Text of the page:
Hunter Hamilton- finance and accounting staffing and recruiting
Finance + Accounting Recruiters
BEYOND NUMBERS.

You have the drive. Your experience and background have helped you land some great jobs. You’ve grown your network and keep in contact with co-workers from the past. But for some reason, you now find yourself at a point where you’re not sure what’s next for you and your career.

We’ve got three words for you: find a mentor.

A mentor is that one person who will take you under his or her wing and guide you through all the ups and downs in your career. This person will help you make better decisions, increase your skills, and open the door to new opportunities.

Find the Ideal Mentor

Unfortunately, many people don’t know how to find a mentor. They start their search thinking that they need a seasoned professional who’s been in the business for years. While this is often the case, your choice in mentor isn’t about age; it’s about who will best suit your needs.

Here are our top tips for finding someone to guide you and take that next big  step:

1. Determine what you need.

The more you know about yourself, the easier it’ll be to find the right mentor. Take an honest look at your strengths and weaknesses to help decide what you need to learn and where you need to grow. Think about the types of qualities in a mentor that would be most beneficial to you at this point in your career. Is it someone with expertise in a certain field? Is it someone with lots of connections in your industry? Also consider what kind of mentor will work best with your personality — if you’ll want a good listener or need someone who’s been down your particular road before, like switching careers or moving from one specific role to another.

2. Look to those closest to you.

When looking to fill the role of mentor, begin your search with family and friends before extending out into your network. For example, you may find someone perfect for you through a mutual friend or colleague. If you’re still unable to nail down a mentor, consider attending business associations in your area, joining community groups, or volunteering for nonprofit organizations.

3. Set your expectations.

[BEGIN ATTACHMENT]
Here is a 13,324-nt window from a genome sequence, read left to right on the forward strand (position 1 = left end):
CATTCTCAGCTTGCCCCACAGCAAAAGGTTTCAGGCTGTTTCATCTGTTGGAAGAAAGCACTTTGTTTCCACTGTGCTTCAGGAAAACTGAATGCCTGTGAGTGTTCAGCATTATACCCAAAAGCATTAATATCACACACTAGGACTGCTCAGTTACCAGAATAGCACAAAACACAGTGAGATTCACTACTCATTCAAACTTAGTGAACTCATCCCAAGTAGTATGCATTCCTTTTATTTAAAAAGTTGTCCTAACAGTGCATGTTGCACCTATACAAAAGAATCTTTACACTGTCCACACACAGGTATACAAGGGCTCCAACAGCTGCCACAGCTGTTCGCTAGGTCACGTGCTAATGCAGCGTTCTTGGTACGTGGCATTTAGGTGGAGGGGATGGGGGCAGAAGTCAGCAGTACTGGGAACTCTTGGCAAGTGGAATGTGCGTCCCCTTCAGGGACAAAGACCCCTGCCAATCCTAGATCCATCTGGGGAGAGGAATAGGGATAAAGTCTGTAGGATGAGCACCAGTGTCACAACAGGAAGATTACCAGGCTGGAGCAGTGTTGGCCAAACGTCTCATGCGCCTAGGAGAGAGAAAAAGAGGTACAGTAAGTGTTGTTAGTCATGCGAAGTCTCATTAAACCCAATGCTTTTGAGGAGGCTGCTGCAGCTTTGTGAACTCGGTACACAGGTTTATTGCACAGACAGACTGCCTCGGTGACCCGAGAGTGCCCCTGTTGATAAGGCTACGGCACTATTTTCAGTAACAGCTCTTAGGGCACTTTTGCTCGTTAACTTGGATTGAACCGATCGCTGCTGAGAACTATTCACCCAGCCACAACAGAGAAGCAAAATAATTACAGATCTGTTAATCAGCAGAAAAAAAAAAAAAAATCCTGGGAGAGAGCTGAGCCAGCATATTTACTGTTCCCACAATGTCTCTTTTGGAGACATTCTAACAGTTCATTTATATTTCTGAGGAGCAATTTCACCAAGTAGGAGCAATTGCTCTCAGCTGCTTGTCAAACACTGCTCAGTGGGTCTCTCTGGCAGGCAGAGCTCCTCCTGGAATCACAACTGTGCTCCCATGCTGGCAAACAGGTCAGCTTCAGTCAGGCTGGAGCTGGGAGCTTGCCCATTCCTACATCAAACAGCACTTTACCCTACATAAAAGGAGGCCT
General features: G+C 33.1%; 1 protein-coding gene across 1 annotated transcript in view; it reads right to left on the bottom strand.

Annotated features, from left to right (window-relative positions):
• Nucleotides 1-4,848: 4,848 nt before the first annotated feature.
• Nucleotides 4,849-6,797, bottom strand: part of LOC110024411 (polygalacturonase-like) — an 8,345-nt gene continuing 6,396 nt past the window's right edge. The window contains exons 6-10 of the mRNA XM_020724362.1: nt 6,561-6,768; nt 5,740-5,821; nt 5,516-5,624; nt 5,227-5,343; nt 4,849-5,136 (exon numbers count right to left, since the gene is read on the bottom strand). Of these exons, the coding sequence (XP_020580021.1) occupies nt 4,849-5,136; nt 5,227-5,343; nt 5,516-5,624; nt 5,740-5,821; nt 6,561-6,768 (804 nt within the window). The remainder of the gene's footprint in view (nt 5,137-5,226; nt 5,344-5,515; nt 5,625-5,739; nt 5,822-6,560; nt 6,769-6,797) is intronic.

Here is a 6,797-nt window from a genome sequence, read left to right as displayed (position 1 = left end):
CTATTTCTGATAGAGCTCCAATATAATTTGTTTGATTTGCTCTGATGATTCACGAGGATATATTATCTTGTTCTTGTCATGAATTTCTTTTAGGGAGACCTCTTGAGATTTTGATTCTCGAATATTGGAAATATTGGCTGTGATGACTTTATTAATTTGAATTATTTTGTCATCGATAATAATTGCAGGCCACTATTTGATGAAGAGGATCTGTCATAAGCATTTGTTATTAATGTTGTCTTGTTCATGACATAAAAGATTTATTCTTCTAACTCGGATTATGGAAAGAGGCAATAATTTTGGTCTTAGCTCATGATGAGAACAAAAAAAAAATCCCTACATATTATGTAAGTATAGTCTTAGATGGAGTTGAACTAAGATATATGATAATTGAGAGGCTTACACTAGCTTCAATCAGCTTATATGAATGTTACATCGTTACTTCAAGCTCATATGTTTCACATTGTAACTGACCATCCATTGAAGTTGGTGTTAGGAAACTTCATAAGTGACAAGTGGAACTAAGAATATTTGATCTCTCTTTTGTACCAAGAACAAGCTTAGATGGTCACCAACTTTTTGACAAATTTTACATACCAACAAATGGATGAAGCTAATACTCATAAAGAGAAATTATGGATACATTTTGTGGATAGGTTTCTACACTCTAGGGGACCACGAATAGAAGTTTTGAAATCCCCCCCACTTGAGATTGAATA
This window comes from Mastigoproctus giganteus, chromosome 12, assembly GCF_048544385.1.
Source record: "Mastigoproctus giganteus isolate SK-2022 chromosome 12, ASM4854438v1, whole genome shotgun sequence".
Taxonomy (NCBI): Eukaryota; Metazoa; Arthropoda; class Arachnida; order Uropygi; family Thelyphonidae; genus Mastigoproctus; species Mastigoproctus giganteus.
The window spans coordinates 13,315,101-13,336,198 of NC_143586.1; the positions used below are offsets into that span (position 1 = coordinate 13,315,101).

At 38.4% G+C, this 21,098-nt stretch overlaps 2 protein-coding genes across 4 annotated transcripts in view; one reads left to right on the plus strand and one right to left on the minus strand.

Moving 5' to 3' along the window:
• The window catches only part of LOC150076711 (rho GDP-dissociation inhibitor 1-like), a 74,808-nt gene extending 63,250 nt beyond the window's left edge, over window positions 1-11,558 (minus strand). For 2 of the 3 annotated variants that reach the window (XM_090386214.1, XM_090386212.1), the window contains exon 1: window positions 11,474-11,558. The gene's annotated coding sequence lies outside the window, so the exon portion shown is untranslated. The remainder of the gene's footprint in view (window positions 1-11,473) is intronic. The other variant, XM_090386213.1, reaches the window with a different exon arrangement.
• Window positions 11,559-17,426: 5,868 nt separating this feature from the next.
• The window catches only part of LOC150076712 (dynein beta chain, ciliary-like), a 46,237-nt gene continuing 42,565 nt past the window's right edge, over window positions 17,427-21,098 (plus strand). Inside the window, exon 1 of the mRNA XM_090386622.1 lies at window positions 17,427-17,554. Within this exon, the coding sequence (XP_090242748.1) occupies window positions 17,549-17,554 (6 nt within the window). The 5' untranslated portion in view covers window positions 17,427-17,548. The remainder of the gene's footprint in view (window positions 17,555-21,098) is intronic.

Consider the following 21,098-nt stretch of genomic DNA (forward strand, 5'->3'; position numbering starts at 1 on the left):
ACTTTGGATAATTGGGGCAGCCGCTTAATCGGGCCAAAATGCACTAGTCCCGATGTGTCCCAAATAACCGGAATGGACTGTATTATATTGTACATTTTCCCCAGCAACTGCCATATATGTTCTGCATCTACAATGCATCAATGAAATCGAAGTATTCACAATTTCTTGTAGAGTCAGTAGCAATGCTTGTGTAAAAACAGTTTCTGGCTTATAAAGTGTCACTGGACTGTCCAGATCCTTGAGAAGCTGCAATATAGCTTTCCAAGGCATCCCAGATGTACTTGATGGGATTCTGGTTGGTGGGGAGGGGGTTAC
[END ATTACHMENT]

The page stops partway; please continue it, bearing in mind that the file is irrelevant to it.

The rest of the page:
Set some expectations for a mentor to help you focus on your need and narrow down your options. And once you find someone who agrees to mentor you, you’ll also be able to clearly explain what you need. The other person will then better understand the time commitment, topics for discussion, and goals for a successful mentorship.

4. Be patient.

Don’t get discouraged if finding a mentor takes longer than you think. Not everyone will want to take on this responsibility. After all, mentorship is a time commitment and it can be emotionally taxing for the other person. He or she has essentially invested in your career success.

Perks of Having a Mentor

But if at first you don’t succeed, try and try again. You will find someone who’s more than happy to tell you the hard truths, share wisdom, and guide you toward your goals. And when they do, you’ll find yourself reaping the benefits, including:

  • Feedback. Besides your boss, you have few opportunities to receive honest feedback. The most rewarding aspect of your mentor’s feedback is that it entails more than just job performance and can touch on communication, leadership, and other skills.
  • Practical advice. Mentors can provide practical advice on not just your career or how to succeed at your job but salary negotiations, networking, and even dealing with difficult people in the workplace.
  • Skills. If you’re selective in your choice of mentor (or mentors), you have the chance to learn very specific skills relevant to your professional and personal goals. Mentors often will suggest ways to improve in a particular area or two.
  • Credibility. Because your mentor has likely earned a certain amount of respect, his or her credibility will inevitably rub off on you. Your association with this person affects other people’s regard of you and your abilities.
  • Opportunities. Mentors often know of job openings within an industry. As they learn your strengths and goals, they’re more apt to send opportunities your way. As they say, it’s not what you know but who you know!

Behind the most successful person, you will likely find a mentor. So no matter where you are in your career, find a mentor. It’s a proven method for reaching your career goals — and reaching them faster than ever before!